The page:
Capturing the spirit in us all

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The holiday traffic on Fifth Avenue.

12/18/22. Cold and overcast yesterday in New York, after a couple days of rain and five more days til Christmas. Although I don’t share the excitement, this old goat loved it to heaven the first 20 years of my life, from childhood to so-called maturity. There are many well along in years who continue to make it a day with a special gladness. I completely understand. I have been lucky, I have those friends in my life.

Saturday night I was driving up Madison Avenue in the East Sixties on my way home. There was almost no traffic and the area is particularly bright with display lights of whites and reds. I drove more slowly just to take in (not look!) the atmosphere of the facades of the stores along the way. All I could think of was all the men and women who put thousands of hours into creating these sensational images (and selling their product) — all of which light however briefly the spirits of those of us passing by. I felt it. It remains an important holiday for the spirit for all of us.

Looking west across 57th Street from Madison Avenue.

Our friend, the distinguished social photographer (I’m laying it on but I can’t help it; she is special) Mary Hilliard put together a fascinating little picture book called “People Will Talk” (won’t they now?). It’s 26 pages, each with a photograph that Mary’s eye caught as she covered the event or party she was hired for.

There’s a lot of verbal action in these shots, and accompanying expressions of various emotions. Everyone “looks good” but that’s only an aside because Mary’s eye catches the emotions and even makes you laugh. It’s a little treasure, all soft-cover and intriguing.

We’re running several images on today’s Diary, and several more over the next few days. The following images are from the very beginning of the book. Like most of us, I can’t resist thinking about what’s going on with those subjects of Mary’s photographic eye – and what’re they saying?! Since we don’t know, I can guess anything that comes to mind on the sight of them.

That’s Casey Ribicoff on the left. The lady on the right is Liz Rohatyn. They are at a gala dinner at the New York Public Library in 1997. Casey is listening intently while keeping a sharp eye on the camera. That’s not a smile on the ole girl’s face.

What is Liz saying to Casey? My take: “ … so when she mentioned your dress and how short it was, and how you chain smoked, and she told everyone … pssst, pssst, pssst … And I told them …”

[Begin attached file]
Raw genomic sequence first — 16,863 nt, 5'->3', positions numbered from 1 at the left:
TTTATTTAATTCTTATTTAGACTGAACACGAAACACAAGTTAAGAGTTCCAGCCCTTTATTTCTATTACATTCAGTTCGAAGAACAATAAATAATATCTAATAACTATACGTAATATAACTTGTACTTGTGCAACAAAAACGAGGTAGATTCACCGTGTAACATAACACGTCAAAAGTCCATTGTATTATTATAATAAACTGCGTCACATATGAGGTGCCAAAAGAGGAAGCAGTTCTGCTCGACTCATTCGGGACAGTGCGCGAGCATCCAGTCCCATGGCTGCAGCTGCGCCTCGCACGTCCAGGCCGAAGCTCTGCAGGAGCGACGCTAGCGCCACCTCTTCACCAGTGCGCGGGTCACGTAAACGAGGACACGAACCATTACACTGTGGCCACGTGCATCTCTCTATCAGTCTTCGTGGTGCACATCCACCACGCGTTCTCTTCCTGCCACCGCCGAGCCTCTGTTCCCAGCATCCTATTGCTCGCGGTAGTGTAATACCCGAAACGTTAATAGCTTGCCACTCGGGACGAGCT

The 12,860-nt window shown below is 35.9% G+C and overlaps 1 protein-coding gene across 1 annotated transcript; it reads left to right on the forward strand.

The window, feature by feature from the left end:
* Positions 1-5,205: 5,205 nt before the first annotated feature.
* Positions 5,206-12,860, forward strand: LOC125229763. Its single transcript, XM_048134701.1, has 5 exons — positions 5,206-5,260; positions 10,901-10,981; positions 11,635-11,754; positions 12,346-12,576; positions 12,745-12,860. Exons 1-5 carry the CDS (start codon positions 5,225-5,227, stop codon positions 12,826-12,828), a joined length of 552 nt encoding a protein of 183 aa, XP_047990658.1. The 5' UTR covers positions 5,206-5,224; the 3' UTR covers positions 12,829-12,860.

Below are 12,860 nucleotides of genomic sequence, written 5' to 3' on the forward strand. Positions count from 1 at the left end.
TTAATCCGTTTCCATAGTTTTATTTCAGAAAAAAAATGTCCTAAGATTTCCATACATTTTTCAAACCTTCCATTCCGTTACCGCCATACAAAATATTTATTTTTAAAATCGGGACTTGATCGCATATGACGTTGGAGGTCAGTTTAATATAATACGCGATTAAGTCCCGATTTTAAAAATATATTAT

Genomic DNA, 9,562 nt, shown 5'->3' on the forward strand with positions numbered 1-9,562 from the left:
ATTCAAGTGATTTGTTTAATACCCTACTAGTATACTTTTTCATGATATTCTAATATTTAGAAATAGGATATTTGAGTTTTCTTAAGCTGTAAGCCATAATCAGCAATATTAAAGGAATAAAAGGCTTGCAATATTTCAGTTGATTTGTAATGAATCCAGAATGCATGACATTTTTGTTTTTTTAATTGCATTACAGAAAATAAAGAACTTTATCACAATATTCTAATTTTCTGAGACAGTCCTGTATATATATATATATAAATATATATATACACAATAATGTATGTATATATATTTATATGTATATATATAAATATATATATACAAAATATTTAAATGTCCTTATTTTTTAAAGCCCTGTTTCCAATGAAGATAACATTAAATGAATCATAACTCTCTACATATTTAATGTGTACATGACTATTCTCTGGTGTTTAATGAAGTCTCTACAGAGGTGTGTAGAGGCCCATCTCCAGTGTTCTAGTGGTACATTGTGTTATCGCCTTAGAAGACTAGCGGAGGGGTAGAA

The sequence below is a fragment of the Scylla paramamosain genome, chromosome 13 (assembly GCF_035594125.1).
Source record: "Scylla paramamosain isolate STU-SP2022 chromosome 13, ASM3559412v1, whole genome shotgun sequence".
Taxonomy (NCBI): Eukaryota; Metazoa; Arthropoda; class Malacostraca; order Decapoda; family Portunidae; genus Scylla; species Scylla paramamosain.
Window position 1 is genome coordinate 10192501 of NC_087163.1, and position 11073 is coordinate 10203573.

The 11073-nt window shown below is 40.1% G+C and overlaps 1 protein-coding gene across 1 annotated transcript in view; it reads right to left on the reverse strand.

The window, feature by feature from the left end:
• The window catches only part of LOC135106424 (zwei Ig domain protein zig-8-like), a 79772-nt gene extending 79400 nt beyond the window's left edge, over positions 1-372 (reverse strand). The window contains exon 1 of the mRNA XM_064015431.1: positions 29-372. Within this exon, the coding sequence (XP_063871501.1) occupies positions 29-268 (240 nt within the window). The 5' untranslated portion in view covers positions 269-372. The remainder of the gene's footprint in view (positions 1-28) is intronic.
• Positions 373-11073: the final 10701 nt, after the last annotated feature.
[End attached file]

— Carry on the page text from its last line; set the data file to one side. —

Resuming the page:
Here’s this writer. When I first saw this photo I didn’t (and still don’t) recall when it was taken. From the looks of me I’d say it was quite awhile ago. Whatever is going on, that’s Wendy Carduner in the background, the Director of Doubles, so that must be the locale. I look a little like I had too much vodka (or something) and maybe all these girls are trying to get me to stop (notice my hand’s firmly on the glass).

From left to right: Nancy Missett, Karen LeFrak, Mai Hallingby, DPC, Joan Schnitzer, and Jonathan Farkas. And Wendy Carduner in yellow, looking on.

The man in profile is David Mortimer and the man looking on is, of course, Dominick Dunne. I don’t recognize the lady but she’s explaining something to Mortimer as if she’s reasoning. Dominick’s looking like he’s agreeing with her and thinks maybe Mortimer should, too.

That’s Bob Collacello explaining that he’s been waiting ten minutes already for his drink leading Pat Buckley to sympathize but wonder if he’d mind if she just finished hers.

Here’s Claudia Cohen — a NY Post columnist and one-time wife of Ron Perelman getting the full story …

Here’s our town’s much missed heartthrob JFK, Jr., of course, telling Mr. Armani that he’d like to try on (one of) Pat Riley’s Championship rings …

Bruce Weber has just offered CZ Guest a job as a model and she’s aghast she’s so flattered. “Would you like to use one of my horses for the shoot, she asks?” CZ kept her eye on the budget at all times.

And here she is again with Kenny Lane. They are not alone. And neither is the belle of the ball.

That’s Nan Kempner talking to her husband or vice versa. “Now you listen to me. I am your mother!”

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